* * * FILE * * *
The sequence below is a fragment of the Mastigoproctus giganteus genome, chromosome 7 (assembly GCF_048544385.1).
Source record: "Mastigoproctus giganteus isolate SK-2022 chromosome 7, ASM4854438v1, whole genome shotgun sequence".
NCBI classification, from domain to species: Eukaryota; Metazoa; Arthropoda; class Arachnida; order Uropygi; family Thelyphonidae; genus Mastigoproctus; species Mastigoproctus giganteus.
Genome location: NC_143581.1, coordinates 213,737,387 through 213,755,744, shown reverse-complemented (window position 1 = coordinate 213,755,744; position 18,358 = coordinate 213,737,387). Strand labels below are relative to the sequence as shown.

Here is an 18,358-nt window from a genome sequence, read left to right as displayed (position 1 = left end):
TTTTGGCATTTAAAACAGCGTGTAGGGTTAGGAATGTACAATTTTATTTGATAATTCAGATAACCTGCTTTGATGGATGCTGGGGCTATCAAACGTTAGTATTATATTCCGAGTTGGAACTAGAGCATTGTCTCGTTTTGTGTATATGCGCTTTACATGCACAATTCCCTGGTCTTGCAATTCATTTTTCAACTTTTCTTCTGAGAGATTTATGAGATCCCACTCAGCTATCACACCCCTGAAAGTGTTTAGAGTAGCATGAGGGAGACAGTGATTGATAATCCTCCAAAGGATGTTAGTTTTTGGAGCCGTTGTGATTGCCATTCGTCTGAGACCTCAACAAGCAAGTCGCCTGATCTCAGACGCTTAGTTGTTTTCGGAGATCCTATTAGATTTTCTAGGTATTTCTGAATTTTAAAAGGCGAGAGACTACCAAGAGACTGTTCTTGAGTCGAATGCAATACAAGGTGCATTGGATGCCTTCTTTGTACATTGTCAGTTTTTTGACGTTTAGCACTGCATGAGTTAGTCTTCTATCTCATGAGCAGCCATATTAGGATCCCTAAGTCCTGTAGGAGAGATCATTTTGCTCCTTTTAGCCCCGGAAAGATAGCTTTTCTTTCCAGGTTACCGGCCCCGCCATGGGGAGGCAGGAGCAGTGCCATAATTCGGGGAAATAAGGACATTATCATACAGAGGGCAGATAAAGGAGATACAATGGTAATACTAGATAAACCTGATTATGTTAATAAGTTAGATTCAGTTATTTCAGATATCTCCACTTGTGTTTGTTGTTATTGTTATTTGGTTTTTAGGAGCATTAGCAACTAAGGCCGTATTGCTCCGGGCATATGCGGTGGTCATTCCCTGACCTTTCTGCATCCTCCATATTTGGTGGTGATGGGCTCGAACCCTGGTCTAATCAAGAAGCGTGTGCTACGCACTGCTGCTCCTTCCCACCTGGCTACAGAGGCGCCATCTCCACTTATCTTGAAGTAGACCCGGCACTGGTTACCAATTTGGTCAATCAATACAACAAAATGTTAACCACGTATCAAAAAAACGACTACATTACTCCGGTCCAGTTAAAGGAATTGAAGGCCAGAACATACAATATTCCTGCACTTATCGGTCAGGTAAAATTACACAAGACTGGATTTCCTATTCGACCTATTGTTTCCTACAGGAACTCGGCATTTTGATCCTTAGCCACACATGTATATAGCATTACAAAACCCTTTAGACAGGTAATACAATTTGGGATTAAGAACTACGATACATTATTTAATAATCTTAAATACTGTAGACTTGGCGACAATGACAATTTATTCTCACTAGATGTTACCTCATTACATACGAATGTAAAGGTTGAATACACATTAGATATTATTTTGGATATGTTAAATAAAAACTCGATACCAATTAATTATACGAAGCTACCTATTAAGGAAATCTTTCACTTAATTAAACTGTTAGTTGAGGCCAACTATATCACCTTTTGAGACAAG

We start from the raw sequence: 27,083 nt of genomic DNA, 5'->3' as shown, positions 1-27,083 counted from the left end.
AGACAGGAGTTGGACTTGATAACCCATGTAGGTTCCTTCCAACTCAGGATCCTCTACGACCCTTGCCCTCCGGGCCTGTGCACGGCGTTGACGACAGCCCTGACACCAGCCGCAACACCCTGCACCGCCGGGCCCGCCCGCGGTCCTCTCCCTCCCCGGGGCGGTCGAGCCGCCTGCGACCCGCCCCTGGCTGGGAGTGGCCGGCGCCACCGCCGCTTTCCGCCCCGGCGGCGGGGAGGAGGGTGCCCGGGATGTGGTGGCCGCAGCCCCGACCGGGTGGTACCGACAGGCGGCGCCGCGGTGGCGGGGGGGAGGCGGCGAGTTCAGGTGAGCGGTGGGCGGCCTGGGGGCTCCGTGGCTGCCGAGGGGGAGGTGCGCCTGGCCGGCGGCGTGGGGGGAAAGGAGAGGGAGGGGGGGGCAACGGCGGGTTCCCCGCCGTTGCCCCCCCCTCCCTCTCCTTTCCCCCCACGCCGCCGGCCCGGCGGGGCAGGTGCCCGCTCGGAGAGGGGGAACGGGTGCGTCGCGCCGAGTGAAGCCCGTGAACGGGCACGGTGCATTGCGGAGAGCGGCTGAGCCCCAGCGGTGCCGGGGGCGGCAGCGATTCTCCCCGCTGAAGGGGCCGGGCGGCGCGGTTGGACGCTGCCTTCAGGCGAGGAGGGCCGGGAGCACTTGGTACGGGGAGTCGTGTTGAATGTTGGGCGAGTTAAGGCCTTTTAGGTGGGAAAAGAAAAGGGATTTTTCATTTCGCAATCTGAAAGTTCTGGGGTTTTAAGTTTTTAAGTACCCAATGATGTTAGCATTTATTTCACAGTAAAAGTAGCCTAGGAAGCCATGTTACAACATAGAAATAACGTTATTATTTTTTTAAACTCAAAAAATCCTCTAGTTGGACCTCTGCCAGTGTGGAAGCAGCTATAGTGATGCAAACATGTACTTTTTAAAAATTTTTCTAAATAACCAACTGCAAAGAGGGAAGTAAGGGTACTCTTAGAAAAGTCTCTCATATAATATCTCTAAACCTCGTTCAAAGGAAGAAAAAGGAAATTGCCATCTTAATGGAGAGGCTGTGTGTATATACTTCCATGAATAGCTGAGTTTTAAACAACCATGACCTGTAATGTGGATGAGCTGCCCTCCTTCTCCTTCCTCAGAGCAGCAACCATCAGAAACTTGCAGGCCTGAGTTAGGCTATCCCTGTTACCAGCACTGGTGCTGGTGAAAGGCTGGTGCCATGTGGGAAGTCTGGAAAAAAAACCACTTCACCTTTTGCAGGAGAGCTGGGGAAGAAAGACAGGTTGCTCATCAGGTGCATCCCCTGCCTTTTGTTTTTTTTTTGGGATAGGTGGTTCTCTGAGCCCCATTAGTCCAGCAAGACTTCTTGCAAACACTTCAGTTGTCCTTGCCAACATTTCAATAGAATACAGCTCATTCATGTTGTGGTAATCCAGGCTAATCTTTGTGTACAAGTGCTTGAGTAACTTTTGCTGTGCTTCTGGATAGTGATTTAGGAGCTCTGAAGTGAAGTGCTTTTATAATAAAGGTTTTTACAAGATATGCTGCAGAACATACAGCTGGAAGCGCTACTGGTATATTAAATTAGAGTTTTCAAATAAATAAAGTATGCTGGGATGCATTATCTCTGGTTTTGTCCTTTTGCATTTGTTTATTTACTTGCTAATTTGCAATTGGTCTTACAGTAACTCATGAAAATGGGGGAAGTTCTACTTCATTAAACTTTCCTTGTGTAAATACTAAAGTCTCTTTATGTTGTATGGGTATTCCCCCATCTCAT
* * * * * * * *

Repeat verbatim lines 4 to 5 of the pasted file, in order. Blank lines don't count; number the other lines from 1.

Genome location: NC_143581.1, coordinates 213,737,387 through 213,755,744, shown reverse-complemented (window position 1 = coordinate 213,755,744; position 18,358 = coordinate 213,737,387). Strand labels below are relative to the sequence as shown.

Here is an 18,358-nt window from a genome sequence, read left to right as displayed (position 1 = left end):